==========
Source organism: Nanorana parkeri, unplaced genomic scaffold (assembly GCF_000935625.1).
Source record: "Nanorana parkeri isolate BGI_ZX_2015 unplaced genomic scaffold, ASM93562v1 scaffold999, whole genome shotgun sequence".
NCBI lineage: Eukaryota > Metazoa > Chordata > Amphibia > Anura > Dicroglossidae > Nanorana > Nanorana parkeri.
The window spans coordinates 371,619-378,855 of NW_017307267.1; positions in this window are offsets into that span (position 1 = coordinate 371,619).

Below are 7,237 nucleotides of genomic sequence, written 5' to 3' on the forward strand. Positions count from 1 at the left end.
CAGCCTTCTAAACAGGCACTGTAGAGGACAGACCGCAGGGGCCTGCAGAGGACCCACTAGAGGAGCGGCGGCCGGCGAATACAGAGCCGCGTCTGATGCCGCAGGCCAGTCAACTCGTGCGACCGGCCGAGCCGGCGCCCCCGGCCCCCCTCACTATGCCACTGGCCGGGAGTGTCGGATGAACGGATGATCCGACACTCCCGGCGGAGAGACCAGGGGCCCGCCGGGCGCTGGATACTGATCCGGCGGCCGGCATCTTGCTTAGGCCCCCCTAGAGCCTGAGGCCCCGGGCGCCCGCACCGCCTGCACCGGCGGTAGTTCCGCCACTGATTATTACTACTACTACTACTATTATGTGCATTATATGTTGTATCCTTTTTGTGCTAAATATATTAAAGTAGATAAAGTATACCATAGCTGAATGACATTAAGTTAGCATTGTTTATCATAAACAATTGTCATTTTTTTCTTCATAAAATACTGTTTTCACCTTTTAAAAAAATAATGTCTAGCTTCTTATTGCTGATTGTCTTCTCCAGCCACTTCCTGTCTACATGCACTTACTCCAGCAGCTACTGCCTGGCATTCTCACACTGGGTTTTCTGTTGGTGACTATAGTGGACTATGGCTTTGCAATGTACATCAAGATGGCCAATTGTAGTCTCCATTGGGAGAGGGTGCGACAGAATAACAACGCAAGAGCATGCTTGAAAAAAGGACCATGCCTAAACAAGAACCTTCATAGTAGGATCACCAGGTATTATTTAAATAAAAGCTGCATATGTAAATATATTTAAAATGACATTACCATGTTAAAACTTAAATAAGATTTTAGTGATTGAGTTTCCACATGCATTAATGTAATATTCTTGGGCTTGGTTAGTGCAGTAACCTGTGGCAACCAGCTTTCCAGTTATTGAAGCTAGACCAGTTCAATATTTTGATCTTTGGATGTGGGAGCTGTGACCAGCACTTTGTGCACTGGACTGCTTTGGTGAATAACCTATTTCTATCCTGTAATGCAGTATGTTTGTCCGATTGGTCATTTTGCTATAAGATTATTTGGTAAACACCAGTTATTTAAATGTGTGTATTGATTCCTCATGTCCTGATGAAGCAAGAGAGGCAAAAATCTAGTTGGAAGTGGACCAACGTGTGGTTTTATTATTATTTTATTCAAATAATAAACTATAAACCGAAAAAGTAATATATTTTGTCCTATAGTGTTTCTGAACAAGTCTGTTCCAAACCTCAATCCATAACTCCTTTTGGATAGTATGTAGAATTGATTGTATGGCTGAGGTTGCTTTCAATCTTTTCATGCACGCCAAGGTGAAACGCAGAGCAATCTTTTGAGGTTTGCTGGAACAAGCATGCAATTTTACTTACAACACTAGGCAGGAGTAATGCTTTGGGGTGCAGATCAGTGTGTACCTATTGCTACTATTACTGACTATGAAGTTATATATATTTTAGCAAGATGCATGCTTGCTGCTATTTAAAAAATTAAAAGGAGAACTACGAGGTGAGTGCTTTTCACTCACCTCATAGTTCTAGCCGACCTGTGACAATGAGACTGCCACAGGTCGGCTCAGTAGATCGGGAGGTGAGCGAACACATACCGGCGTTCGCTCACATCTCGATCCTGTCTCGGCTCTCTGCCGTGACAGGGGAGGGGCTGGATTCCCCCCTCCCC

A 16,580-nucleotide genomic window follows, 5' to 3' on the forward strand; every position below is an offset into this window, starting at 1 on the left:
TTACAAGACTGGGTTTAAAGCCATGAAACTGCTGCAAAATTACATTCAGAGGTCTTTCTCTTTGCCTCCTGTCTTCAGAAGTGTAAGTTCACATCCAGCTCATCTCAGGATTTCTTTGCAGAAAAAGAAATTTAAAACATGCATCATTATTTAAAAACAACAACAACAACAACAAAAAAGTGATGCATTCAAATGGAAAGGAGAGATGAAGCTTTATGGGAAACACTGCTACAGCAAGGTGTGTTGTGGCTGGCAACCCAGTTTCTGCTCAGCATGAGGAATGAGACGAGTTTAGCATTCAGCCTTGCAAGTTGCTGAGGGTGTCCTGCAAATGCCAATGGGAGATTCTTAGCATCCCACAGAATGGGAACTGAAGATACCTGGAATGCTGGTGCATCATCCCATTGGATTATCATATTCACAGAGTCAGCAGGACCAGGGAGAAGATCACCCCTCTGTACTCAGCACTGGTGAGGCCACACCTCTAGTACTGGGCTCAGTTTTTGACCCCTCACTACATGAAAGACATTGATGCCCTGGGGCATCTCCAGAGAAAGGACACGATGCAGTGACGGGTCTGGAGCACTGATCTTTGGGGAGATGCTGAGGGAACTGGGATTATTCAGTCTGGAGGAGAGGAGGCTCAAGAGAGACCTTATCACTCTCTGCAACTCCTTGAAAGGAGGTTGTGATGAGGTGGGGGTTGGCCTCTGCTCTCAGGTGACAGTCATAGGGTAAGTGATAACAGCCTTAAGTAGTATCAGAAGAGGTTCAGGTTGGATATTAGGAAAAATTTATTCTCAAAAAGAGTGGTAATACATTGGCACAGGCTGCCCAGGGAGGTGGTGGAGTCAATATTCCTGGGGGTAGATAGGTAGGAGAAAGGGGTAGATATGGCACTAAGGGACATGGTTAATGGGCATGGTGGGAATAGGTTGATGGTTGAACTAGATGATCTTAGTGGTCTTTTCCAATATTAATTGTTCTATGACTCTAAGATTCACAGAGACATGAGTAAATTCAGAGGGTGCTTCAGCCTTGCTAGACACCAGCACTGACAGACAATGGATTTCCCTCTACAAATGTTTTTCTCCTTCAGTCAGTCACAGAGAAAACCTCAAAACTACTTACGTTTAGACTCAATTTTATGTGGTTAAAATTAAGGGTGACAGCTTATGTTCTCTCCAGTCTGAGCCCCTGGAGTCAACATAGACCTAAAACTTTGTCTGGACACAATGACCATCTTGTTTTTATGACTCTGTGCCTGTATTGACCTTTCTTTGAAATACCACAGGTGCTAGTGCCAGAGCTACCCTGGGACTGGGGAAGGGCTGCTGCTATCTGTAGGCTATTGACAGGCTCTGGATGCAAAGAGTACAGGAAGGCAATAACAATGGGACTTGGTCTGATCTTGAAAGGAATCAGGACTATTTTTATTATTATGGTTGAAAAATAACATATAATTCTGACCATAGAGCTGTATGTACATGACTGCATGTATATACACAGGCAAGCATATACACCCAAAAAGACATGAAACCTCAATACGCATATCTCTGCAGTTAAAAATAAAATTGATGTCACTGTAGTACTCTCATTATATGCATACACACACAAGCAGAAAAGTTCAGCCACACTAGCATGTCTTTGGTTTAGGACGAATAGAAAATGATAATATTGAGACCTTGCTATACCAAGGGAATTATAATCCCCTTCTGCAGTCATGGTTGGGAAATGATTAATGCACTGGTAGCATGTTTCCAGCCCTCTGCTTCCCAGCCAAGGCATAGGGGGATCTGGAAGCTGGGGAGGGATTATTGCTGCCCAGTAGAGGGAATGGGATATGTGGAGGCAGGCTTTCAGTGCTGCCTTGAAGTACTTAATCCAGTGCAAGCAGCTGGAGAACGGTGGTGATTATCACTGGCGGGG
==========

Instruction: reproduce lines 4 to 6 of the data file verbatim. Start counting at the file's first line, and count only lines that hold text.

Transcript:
The window spans coordinates 371,619-378,855 of NW_017307267.1; positions in this window are offsets into that span (position 1 = coordinate 371,619).

Below are 7,237 nucleotides of genomic sequence, written 5' to 3' on the forward strand. Positions count from 1 at the left end.
CAGCCTTCTAAACAGGCACTGTAGAGGACAGACCGCAGGGGCCTGCAGAGGACCCACTAGAGGAGCGGCGGCCGGCGAATACAGAGCCGCGTCTGATGCCGCAGGCCAGTCAACTCGTGCGACCGGCCGAGCCGGCGCCCCCGGCCCCCCTCACTATGCCACTGGCCGGGAGTGTCGGATGAACGGATGATCCGACACTCCCGGCGGAGAGACCAGGGGCCCGCCGGGCGCTGGATACTGATCCGGCGGCCGGCATCTTGCTTAGGCCCCCCTAGAGCCTGAGGCCCCGGGCGCCCGCACCGCCTGCACCGGCGGTAGTTCCGCCACTGATTATTACTACTACTACTACTATTATGTGCATTATATGTTGTATCCTTTTTGTGCTAAATATATTAAAGTAGATAAAGTATACCATAGCTGAATGACATTAAGTTAGCATTGTTTATCATAAACAATTGTCATTTTTTTCTTCATAAAATACTGTTTTCACCTTTTAAAAAAATAATGTCTAGCTTCTTATTGCTGATTGTCTTCTCCAGCCACTTCCTGTCTACATGCACTTACTCCAGCAGCTACTGCCTGGCATTCTCACACTGGGTTTTCTGTTGGTGACTATAGTGGACTATGGCTTTGCAATGTACATCAAGATGGCCAATTGTAGTCTCCATTGGGAGAGGGTGCGACAGAATAACAACGCAAGAGCATGCTTGAAAAAAGGACCATGCCTAAACAAGAACCTTCATAGTAGGATCACCAGGTATTATTTAAATAAAAGCTGCATATGTAAATATATTTAAAATGACATTACCATGTTAAAACTTAAATAAGATTTTAGTGATTGAGTTTCCACATGCATTAATGTAATATTCTTGGGCTTGGTTAGTGCAGTAACCTGTGGCAACCAGCTTTCCAGTTATTGAAGCTAGACCAGTTCAATATTTTGATCTTTGGATGTGGGAGCTGTGACCAGCACTTTGTGCACTGGACTGCTTTGGTGAATAACCTATTTCTATCCTGTAATGCAGTATGTTTGTCCGATTGGTCATTTTGCTATAAGATTATTTGGTAAACACCAGTTATTTAAATGTGTGTATTGATTCCTCATGTCCTGATGAAGCAAGAGAGGCAAAAATCTAGTTGGAAGTGGACCAACGTGTGGTTTTATTATTATTTTATTCAAATAATAAACTATAAACCGAAAAAGTAATATATTTTGTCCTATAGTGTTTCTGAACAAGTCTGTTCCAAACCTCAATCCATAACTCCTTTTGGATAGTATGTAGAATTGATTGTATGGCTGAGGTTGCTTTCAATCTTTTCATGCACGCCAAGGTGAAACGCAGAGCAATCTTTTGAGGTTTGCTGGAACAAGCATGCAATTTTACTTACAACACTAGGCAGGAGTAATGCTTTGGGGTGCAGATCAGTGTGTACCTATTGCTACTATTACTGACTATGAAGTTATATATATTTTAGCAAGATGCATGCTTGCTGCTATTTAAAAAATTAAAAGGAGAACTACGAGGTGAGTGCTTTTCACTCACCTCATAGTTCTAGCCGACCTGTGACAATGAGACTGCCACAGGTCGGCTCAGTAGATCGGGAGGTGAGCGAACACATACCGGCGTTCGCTCACATCTCGATCCTGTCTCGGCTCTCTGCCGTGACAGGGGAGGGGCTGGATTCCCCCCTCCCC